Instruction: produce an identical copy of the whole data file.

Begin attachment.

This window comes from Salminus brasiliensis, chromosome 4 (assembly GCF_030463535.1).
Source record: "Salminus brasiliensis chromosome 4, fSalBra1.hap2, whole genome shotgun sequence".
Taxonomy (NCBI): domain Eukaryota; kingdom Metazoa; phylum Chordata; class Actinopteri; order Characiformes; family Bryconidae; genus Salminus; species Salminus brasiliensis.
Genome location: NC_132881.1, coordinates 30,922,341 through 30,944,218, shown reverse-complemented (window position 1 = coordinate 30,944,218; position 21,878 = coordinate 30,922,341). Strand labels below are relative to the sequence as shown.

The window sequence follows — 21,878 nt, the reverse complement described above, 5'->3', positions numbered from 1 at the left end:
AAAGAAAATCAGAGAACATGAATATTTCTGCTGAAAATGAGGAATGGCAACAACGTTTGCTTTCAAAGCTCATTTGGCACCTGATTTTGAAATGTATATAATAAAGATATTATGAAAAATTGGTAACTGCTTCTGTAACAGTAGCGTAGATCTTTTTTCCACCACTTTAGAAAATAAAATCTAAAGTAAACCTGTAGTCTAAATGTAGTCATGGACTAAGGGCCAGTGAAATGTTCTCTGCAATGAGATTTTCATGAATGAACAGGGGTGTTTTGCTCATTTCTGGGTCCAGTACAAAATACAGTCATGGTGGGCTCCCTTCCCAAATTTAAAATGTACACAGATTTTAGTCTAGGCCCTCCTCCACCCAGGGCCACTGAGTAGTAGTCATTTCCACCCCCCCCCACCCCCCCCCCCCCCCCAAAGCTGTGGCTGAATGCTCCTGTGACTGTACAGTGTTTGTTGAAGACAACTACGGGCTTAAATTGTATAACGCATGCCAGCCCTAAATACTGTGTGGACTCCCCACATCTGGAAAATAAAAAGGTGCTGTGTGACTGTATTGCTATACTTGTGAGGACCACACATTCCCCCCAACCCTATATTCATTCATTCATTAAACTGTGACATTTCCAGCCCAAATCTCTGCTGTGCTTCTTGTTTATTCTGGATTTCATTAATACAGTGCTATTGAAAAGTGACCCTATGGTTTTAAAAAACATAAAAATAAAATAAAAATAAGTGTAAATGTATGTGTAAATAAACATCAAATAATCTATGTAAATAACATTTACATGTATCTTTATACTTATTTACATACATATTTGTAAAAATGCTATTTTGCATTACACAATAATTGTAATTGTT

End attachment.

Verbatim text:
This window comes from Salminus brasiliensis, chromosome 4 (assembly GCF_030463535.1).
Source record: "Salminus brasiliensis chromosome 4, fSalBra1.hap2, whole genome shotgun sequence".
Taxonomy (NCBI): domain Eukaryota; kingdom Metazoa; phylum Chordata; class Actinopteri; order Characiformes; family Bryconidae; genus Salminus; species Salminus brasiliensis.
Genome location: NC_132881.1, coordinates 30,922,341 through 30,944,218, shown reverse-complemented (window position 1 = coordinate 30,944,218; position 21,878 = coordinate 30,922,341). Strand labels below are relative to the sequence as shown.

The window sequence follows — 21,878 nt, the reverse complement described above, 5'->3', positions numbered from 1 at the left end:
AAAGAAAATCAGAGAACATGAATATTTCTGCTGAAAATGAGGAATGGCAACAACGTTTGCTTTCAAAGCTCATTTGGCACCTGATTTTGAAATGTATATAATAAAGATATTATGAAAAATTGGTAACTGCTTCTGTAACAGTAGCGTAGATCTTTTTTCCACCACTTTAGAAAATAAAATCTAAAGTAAACCTGTAGTCTAAATGTAGTCATGGACTAAGGGCCAGTGAAATGTTCTCTGCAATGAGATTTTCATGAATGAACAGGGGTGTTTTGCTCATTTCTGGGTCCAGTACAAAATACAGTCATGGTGGGCTCCCTTCCCAAATTTAAAATGTACACAGATTTTAGTCTAGGCCCTCCTCCACCCAGGGCCACTGAGTAGTAGTCATTTCCACCCCCCCCCACCCCCCCCCCCCCCCCAAAGCTGTGGCTGAATGCTCCTGTGACTGTACAGTGTTTGTTGAAGACAACTACGGGCTTAAATTGTATAACGCATGCCAGCCCTAAATACTGTGTGGACTCCCCACATCTGGAAAATAAAAAGGTGCTGTGTGACTGTATTGCTATACTTGTGAGGACCACACATTCCCCCCAACCCTATATTCATTCATTCATTAAACTGTGACATTTCCAGCCCAAATCTCTGCTGTGCTTCTTGTTTATTCTGGATTTCATTAATACAGTGCTATTGAAAAGTGACCCTATGGTTTTAAAAAACATAAAAATAAAATAAAAATAAGTGTAAATGTATGTGTAAATAAACATCAAATAATCTATGTAAATAACATTTACATGTATCTTTATACTTATTTACATACATATTTGTAAAAATGCTATTTTGCATTACACAATAATTGTAATTGTT